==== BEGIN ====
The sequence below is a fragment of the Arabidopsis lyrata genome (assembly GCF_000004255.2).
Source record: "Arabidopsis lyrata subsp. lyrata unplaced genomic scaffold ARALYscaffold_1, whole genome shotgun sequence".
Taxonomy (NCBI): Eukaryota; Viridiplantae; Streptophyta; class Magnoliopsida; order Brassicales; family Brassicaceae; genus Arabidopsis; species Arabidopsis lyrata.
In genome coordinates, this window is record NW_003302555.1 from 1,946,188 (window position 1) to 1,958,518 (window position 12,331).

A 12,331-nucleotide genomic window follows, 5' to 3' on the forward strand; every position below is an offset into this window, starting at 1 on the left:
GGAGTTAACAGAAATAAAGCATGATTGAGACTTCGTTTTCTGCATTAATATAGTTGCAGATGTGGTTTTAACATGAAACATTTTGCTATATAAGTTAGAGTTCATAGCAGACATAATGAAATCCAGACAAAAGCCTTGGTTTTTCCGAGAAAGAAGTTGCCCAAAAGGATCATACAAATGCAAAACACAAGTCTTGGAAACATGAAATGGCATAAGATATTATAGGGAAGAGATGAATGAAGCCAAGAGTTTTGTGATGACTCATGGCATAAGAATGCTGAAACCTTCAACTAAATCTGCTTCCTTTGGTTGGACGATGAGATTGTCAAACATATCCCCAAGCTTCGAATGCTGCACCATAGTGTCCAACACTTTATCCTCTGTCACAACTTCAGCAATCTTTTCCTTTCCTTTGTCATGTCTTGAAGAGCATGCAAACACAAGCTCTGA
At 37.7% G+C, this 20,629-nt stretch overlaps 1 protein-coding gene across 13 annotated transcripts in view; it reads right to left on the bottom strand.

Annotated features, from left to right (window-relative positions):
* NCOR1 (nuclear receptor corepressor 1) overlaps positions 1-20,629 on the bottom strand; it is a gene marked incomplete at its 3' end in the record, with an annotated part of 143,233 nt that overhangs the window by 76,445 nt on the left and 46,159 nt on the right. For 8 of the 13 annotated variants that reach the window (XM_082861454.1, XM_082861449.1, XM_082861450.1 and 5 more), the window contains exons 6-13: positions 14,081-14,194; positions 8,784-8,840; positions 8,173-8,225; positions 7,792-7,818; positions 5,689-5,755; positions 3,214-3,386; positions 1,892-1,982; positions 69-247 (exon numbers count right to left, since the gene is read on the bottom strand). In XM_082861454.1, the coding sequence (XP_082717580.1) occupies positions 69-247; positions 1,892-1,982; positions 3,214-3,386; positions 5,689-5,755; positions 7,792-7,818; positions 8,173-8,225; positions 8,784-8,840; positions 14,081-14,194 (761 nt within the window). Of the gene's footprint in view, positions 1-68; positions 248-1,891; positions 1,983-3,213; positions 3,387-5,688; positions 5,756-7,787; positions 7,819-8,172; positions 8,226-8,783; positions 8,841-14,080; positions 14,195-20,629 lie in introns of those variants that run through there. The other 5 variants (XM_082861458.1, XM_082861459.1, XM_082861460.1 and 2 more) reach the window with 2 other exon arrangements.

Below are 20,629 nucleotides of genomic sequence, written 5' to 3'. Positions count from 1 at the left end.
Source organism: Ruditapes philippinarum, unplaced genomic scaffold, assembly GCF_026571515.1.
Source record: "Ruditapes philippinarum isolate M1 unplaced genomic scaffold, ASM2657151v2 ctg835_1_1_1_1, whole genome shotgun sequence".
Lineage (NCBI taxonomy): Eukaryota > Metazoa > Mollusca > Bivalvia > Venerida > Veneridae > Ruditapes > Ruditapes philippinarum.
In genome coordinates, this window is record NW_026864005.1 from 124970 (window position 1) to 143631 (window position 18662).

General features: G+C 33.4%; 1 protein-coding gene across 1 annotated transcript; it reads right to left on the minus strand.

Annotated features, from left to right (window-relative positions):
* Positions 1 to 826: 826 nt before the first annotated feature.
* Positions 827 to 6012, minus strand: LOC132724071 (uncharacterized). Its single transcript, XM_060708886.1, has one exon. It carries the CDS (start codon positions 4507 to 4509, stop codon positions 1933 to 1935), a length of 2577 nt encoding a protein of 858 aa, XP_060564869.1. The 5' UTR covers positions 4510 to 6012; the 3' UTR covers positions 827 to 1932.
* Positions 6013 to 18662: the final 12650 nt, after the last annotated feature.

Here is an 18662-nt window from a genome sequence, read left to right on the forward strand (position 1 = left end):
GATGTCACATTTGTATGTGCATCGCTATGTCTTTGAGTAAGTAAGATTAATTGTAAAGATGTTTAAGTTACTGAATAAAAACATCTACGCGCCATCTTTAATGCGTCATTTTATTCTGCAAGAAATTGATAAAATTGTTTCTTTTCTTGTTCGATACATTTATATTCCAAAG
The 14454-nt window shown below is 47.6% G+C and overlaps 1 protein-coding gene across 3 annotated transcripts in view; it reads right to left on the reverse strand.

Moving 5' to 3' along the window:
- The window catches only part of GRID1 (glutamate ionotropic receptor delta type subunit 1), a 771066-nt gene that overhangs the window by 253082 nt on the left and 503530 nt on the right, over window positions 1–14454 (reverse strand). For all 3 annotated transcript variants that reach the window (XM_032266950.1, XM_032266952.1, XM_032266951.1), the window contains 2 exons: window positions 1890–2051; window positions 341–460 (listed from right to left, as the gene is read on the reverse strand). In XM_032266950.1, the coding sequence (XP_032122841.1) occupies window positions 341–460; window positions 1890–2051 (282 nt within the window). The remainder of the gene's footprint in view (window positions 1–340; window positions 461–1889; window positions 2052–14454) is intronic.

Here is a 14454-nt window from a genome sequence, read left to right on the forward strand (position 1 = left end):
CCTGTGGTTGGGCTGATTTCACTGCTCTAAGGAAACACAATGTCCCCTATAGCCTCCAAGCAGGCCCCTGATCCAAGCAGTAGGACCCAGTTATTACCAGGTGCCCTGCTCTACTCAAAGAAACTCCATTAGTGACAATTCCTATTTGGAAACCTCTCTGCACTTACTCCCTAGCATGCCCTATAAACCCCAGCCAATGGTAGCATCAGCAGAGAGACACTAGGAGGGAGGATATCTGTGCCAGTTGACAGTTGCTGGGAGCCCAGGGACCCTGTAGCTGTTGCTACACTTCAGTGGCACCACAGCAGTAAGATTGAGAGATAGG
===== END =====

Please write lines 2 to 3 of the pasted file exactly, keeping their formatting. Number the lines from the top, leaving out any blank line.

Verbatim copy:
Source record: "Arabidopsis lyrata subsp. lyrata unplaced genomic scaffold ARALYscaffold_1, whole genome shotgun sequence".
Taxonomy (NCBI): Eukaryota; Viridiplantae; Streptophyta; class Magnoliopsida; order Brassicales; family Brassicaceae; genus Arabidopsis; species Arabidopsis lyrata.